Dr. Nicole Wanner: Early in 2020 we finished up behavior testing and collecting samples, and then I was fortunately able to spend time at home writing and editing the manuscript for the study to be published. Publishing scientific manuscripts is a long process that includes anonymous review by other scientists to ensure the work is adequately rigorous and high quality, so I also got to incorporate reviewer comments to make the writeup of our results as clear and thorough as possible. 


During that process we also started a second study looking at the effects of CBD during pregnancy on adolescent offspring. Adolescence is another important period of brain development and CBD purchasing age rules can be difficult to enforce, particularly online, so we felt that it was a logical next step for our CBD research. 


CLR: How do your past professional experiences and successes help you today in the modern CBD/Cannabis space as a researcher?  


Dr. Nicole Wanner: I am still very much in a learning role as a postdoctoral researcher, but I think my training as a veterinarian has helped me to think critically about interesting questions in cannabis research and given me the skills to investigate them.


CLR: How does this study add value to the medical cannabis sphere?


Dr. Nicole Wanner: Since our study was in animals we can’t make direct claims about what CBD during pregnancy does in people, but I think our results should encourage caution for using CBD or cannabis during pregnancy. 


There are already a number of studies showing negative outcomes for THC during pregnancy, and based on our early data it seems that the story with CBD might be similar. Both CBD and THC interact with a number of chemicals and receptors in the body that play a role in many functions including brain development. 


Our findings certainly don’t discount the medical applications of cannabis and CBD, but our research group hopes to help users make the best possible decisions regarding cannabis products and starting a family.   


CLR: Briefly tell me about your goals in the cannabis industry with this new study. What is your foremost goal for ‘CBD Use During Pregnancy Study’? 


Dr. Nicole Wanner: Dr. Faulk and myself have no financial stake in the cannabis industry, so our goal is purely to gain new knowledge about these compounds and help the public make informed decisions about their own use.


CLR: What is the “mission statement” of the study, so to speak, if one existed?


Dr. Nicole Wanner: The mission of our study was to learn about how CBD during pregnancy affects the brain of adult offspring – our study was done in mice, but the human equivalent would be a mother using CBD daily during pregnancy and breastfeeding and then studying the effects in her 25-year-old adult child. 


One reason that animal studies like ours are a useful first step is that we can control a lot of the factors that complicate the results of human studies – the animals ate the same diet and received the same amount of CBD in the absence of other substances like tobacco and alcohol. The mice are also genetically identical, which simplifies our gene regulatory analyses and removes the influence of genetics on behavior.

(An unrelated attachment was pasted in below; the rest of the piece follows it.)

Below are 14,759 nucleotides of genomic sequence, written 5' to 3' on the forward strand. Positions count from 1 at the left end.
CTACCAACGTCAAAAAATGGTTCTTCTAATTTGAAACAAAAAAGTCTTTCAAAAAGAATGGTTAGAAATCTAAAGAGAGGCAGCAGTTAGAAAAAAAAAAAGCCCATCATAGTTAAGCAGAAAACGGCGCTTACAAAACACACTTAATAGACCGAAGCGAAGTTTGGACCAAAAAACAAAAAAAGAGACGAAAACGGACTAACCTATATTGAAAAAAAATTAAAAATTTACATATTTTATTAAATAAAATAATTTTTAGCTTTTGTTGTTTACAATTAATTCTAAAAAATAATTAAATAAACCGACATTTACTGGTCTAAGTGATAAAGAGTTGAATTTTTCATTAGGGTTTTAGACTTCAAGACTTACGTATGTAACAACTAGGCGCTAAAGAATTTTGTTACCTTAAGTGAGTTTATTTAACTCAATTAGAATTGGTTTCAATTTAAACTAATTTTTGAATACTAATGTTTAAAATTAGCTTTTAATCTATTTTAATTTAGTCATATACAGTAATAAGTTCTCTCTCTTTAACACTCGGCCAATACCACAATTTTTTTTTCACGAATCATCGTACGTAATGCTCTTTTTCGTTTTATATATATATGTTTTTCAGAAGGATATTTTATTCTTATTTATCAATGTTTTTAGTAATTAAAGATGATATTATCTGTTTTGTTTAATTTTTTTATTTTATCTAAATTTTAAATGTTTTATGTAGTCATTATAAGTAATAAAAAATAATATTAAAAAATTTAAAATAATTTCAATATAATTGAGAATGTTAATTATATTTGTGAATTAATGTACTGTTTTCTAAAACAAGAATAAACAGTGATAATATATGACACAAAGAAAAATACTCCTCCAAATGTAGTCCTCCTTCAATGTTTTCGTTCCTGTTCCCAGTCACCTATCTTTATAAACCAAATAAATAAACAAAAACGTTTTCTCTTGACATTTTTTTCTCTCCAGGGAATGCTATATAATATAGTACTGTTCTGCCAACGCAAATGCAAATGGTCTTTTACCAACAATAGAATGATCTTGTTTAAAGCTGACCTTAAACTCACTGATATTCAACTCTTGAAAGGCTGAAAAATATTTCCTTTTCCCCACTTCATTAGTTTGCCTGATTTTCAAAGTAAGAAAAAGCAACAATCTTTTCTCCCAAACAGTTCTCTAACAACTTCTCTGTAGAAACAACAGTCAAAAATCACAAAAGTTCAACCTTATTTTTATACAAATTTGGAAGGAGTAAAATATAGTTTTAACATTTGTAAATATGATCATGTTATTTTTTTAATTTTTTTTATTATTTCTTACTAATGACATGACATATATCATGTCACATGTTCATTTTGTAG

Animal study results can be used to inform the design of larger human studies, which are needed to definitively determine whether the effects we see in animals are likely to impact people in a significant way. 


CLR: What was the most interesting part of researching this study?

—of publishing this study? 


Dr. Nicole Wanner: One of the most interesting results to us was that the effects on memory and anxiety behavior were specific to female offspring; male offspring exposed to CBD during development had normal behavior. 


This finding is important because several psychiatric conditions affect men and women differently or at different rates


Understanding the mechanisms that control those differences is key to coming up with new and effective treatments. For a long time in the past researchers only looked at male mice, so a result like ours might have been missed. 


CLR: The biggest challenges to researching and publishing a new cannabis study, especially in the middle of a pandemic?  


Dr. Nicole Wanner: During the time we conceived the study the only FDA-approved form of CBD, Epidiolex, was DEA Schedule V. We wanted to use the best source of CBD we could get for the study, but this also meant that we had to go through a large number of approval steps and keep very detailed records. 


Shortly after the study concluded, Epidiolex was de-scheduled, which has made performing our follow-up study a bit easier. Regarding publishing, it seems that a larger number of scientific journals are becoming interested in CBD and cannabis studies, where in the past only a small number of journals would publish them. 


The pandemic slowed down our progress on the study, however, we were fortunately able to perform a lot of data analysis from home while the University of Minnesota worked on reopening plans. 


CLR: In your opinion, what are the biggest challenges Cannabis faces or has faced?